Drunk people commit more crime. Not surprising but here’s a clever identification strategy from Klick and MacDonald. Baseball stadiums stop serving alcohol at the bottom of the 7th but the time from bottom of the 7th to the end of the game varies so sometimes people have sobered up by the end of the game and sometimes they haven’t. So what happens when the game runs long or short?
This study examines the impact of alcohol consumption in a Major League Baseball (MLB) stadium on area level counts of crime. The modal practice at MLB stadiums is to stop selling alcoholic beverages after the seventh inning. Baseball is not a timed game, so the duration between the last call for alcohol at the end of the seventh inning and the end of the game varies considerably, providing a unique natural experiment to estimate the relationship between alcohol consumption and crime near a stadium on game days.
Crime data were obtained from Philadelphia for the period 2006–2015 and geocoded to the area around the MLB stadium as well as popular sports bars. We rely on difference-in-differences regression models to estimate the change in crime on home game days around the stadium as the game time extends into extra innings to other areas of the city and around sports bars in Philadelphia relative to days when the baseball team plays away from home.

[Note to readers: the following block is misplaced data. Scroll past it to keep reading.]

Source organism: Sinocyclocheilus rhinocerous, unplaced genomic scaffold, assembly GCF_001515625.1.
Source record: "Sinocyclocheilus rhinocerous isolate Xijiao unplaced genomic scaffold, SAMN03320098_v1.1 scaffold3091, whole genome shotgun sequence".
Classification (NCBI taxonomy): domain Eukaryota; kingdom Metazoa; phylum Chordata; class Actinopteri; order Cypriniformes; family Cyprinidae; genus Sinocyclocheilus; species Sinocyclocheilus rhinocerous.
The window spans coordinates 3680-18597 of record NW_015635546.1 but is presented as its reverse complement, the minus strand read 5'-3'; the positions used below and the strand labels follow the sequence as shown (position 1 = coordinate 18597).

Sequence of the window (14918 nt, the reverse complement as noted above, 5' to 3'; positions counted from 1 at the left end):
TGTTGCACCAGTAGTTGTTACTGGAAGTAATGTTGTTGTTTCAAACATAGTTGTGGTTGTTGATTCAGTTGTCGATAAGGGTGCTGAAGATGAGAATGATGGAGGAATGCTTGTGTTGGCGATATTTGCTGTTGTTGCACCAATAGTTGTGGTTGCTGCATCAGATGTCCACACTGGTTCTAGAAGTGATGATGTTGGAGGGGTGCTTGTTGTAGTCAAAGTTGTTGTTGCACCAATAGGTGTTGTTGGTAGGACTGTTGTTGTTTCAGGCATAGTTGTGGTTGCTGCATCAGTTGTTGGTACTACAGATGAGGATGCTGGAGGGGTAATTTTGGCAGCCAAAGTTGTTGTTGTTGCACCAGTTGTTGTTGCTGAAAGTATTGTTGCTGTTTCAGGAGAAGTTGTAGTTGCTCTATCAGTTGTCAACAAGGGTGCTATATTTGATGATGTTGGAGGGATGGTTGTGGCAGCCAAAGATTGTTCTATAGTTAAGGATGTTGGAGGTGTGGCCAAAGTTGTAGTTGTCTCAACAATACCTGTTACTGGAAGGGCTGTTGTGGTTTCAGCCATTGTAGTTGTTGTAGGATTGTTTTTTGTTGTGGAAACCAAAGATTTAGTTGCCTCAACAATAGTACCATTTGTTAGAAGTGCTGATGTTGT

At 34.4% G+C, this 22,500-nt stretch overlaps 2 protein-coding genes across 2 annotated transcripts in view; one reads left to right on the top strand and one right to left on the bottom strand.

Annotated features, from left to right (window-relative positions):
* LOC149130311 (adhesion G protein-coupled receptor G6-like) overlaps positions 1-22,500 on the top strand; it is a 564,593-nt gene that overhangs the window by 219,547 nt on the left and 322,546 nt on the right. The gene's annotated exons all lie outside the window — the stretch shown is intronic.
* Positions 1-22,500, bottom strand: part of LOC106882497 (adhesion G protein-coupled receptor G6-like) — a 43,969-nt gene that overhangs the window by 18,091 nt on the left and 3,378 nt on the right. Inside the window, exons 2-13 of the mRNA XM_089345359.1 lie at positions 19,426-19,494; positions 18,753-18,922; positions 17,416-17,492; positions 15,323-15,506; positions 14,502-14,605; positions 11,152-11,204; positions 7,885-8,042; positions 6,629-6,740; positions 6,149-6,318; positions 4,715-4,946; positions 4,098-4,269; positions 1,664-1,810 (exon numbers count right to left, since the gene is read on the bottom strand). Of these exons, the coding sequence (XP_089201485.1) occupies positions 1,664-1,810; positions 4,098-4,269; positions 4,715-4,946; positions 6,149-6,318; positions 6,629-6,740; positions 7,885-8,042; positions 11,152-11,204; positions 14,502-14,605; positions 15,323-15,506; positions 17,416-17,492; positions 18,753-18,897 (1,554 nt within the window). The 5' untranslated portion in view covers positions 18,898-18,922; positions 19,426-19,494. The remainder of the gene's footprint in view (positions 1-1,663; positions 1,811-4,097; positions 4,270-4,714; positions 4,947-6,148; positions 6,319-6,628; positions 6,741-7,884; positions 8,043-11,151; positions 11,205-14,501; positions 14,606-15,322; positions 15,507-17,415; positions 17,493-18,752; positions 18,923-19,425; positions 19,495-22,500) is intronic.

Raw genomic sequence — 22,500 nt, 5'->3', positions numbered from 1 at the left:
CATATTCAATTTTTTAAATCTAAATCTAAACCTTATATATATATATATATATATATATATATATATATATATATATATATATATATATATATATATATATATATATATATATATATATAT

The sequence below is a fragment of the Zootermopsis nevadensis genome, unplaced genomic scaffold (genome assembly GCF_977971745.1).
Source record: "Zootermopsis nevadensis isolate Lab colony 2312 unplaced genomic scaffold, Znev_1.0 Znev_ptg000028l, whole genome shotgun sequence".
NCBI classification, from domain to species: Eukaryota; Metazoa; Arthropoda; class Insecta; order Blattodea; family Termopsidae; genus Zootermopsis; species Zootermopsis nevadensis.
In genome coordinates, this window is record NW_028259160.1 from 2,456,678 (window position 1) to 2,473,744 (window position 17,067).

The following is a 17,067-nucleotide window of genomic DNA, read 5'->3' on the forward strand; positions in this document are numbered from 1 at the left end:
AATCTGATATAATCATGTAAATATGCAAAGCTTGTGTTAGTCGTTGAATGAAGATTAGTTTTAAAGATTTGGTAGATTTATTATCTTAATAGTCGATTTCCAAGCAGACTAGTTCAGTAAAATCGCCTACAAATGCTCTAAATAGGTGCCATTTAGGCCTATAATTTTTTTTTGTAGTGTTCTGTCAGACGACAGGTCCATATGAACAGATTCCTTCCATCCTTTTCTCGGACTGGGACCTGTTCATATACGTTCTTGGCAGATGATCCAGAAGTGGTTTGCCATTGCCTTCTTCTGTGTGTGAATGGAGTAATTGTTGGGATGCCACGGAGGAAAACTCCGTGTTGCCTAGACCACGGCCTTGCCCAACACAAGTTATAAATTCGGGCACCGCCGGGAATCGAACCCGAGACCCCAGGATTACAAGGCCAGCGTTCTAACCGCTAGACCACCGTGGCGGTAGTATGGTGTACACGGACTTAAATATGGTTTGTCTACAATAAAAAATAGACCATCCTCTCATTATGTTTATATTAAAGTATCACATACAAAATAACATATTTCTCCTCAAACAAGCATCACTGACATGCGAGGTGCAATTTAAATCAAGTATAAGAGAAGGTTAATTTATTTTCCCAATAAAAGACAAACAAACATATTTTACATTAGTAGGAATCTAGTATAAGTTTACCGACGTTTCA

When there are extra innings and more game-time after the seventh inning alcohol sales stoppage crime declines significantly around the stadium. The crime reduction benefit of the last call alcohol policy is undone when a complex of sports bars opens in the stadium parking lot in 2012. The results suggest that alcohol consumption during baseball games is a contributor to crime.